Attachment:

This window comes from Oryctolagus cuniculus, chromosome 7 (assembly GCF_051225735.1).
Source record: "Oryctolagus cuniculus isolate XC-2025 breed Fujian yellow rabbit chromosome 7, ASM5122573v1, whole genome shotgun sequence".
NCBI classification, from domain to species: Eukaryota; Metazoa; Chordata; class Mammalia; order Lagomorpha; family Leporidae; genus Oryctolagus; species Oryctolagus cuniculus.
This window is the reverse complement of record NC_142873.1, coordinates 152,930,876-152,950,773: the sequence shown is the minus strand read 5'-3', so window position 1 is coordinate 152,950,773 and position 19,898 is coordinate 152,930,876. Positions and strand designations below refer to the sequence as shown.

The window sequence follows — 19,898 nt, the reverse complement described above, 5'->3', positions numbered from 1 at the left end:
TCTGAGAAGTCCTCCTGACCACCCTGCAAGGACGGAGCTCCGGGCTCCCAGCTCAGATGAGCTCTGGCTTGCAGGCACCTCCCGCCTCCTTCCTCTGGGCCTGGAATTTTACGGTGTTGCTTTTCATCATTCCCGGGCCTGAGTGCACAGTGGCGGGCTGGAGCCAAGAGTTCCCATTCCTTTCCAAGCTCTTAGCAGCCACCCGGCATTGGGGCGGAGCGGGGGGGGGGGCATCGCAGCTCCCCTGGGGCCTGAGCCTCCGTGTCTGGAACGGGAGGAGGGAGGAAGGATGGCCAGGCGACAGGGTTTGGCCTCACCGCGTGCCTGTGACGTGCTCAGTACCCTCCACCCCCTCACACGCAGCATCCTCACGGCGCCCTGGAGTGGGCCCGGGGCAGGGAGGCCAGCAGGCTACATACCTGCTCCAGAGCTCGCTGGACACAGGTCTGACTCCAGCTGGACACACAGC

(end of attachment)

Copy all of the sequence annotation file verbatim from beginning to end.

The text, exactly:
This window comes from Oryctolagus cuniculus, chromosome 7 (assembly GCF_051225735.1).
Source record: "Oryctolagus cuniculus isolate XC-2025 breed Fujian yellow rabbit chromosome 7, ASM5122573v1, whole genome shotgun sequence".
NCBI classification, from domain to species: Eukaryota; Metazoa; Chordata; class Mammalia; order Lagomorpha; family Leporidae; genus Oryctolagus; species Oryctolagus cuniculus.
This window is the reverse complement of record NC_142873.1, coordinates 152,930,876-152,950,773: the sequence shown is the minus strand read 5'-3', so window position 1 is coordinate 152,950,773 and position 19,898 is coordinate 152,930,876. Positions and strand designations below refer to the sequence as shown.

The window sequence follows — 19,898 nt, the reverse complement described above, 5'->3', positions numbered from 1 at the left end:
TCTGAGAAGTCCTCCTGACCACCCTGCAAGGACGGAGCTCCGGGCTCCCAGCTCAGATGAGCTCTGGCTTGCAGGCACCTCCCGCCTCCTTCCTCTGGGCCTGGAATTTTACGGTGTTGCTTTTCATCATTCCCGGGCCTGAGTGCACAGTGGCGGGCTGGAGCCAAGAGTTCCCATTCCTTTCCAAGCTCTTAGCAGCCACCCGGCATTGGGGCGGAGCGGGGGGGGGGGCATCGCAGCTCCCCTGGGGCCTGAGCCTCCGTGTCTGGAACGGGAGGAGGGAGGAAGGATGGCCAGGCGACAGGGTTTGGCCTCACCGCGTGCCTGTGACGTGCTCAGTACCCTCCACCCCCTCACACGCAGCATCCTCACGGCGCCCTGGAGTGGGCCCGGGGCAGGGAGGCCAGCAGGCTACATACCTGCTCCAGAGCTCGCTGGACACAGGTCTGACTCCAGCTGGACACACAGC